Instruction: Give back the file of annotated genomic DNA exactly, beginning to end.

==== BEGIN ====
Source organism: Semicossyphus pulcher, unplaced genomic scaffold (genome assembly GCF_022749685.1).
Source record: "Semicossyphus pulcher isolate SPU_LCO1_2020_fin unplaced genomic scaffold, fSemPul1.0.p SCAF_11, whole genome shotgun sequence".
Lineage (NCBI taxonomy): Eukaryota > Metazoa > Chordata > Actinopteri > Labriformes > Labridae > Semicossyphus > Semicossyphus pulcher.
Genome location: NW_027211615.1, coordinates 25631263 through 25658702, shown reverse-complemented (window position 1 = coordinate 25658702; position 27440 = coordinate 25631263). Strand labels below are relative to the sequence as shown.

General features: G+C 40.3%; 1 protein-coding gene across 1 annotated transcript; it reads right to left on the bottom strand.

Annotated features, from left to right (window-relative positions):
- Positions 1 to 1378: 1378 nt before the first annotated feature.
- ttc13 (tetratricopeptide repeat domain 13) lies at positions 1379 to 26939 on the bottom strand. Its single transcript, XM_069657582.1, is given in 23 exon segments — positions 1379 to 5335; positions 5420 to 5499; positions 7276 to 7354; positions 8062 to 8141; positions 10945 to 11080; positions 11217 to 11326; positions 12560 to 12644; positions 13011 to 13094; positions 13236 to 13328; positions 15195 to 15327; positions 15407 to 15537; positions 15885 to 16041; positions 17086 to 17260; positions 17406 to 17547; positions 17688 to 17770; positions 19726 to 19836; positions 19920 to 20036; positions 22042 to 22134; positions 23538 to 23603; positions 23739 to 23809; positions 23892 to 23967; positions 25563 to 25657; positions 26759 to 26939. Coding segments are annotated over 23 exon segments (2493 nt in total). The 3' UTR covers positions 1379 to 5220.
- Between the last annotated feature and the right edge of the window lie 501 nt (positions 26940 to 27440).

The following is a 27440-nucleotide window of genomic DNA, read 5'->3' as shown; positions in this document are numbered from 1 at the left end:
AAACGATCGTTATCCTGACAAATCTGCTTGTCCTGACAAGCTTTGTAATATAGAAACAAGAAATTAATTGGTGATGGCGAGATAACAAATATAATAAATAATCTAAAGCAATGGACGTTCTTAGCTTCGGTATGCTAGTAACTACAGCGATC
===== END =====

Source organism: Semicossyphus pulcher, unplaced genomic scaffold (genome assembly GCF_022749685.1).
Source record: "Semicossyphus pulcher isolate SPU_LCO1_2020_fin unplaced genomic scaffold, fSemPul1.0.p SCAF_11, whole genome shotgun sequence".
Lineage (NCBI taxonomy): Eukaryota > Metazoa > Chordata > Actinopteri > Labriformes > Labridae > Semicossyphus > Semicossyphus pulcher.
Genome location: NW_027211615.1, coordinates 25631263 through 25658702, shown reverse-complemented (window position 1 = coordinate 25658702; position 27440 = coordinate 25631263). Strand labels below are relative to the sequence as shown.

General features: G+C 40.3%; 1 protein-coding gene across 1 annotated transcript; it reads right to left on the bottom strand.

Annotated features, from left to right (window-relative positions):
- Positions 1 to 1378: 1378 nt before the first annotated feature.
- ttc13 (tetratricopeptide repeat domain 13) lies at positions 1379 to 26939 on the bottom strand. Its single transcript, XM_069657582.1, is given in 23 exon segments — positions 1379 to 5335; positions 5420 to 5499; positions 7276 to 7354; positions 8062 to 8141; positions 10945 to 11080; positions 11217 to 11326; positions 12560 to 12644; positions 13011 to 13094; positions 13236 to 13328; positions 15195 to 15327; positions 15407 to 15537; positions 15885 to 16041; positions 17086 to 17260; positions 17406 to 17547; positions 17688 to 17770; positions 19726 to 19836; positions 19920 to 20036; positions 22042 to 22134; positions 23538 to 23603; positions 23739 to 23809; positions 23892 to 23967; positions 25563 to 25657; positions 26759 to 26939. Coding segments are annotated over 23 exon segments (2493 nt in total). The 3' UTR covers positions 1379 to 5220.
- Between the last annotated feature and the right edge of the window lie 501 nt (positions 26940 to 27440).

The following is a 27440-nucleotide window of genomic DNA, read 5'->3' as shown; positions in this document are numbered from 1 at the left end:
AAACGATCGTTATCCTGACAAATCTGCTTGTCCTGACAAGCTTTGTAATATAGAAACAAGAAATTAATTGGTGATGGCGAGATAACAAATATAATAAATAATCTAAAGCAATGGACGTTCTTAGCTTCGGTATGCTAGTAACTACAGCGATC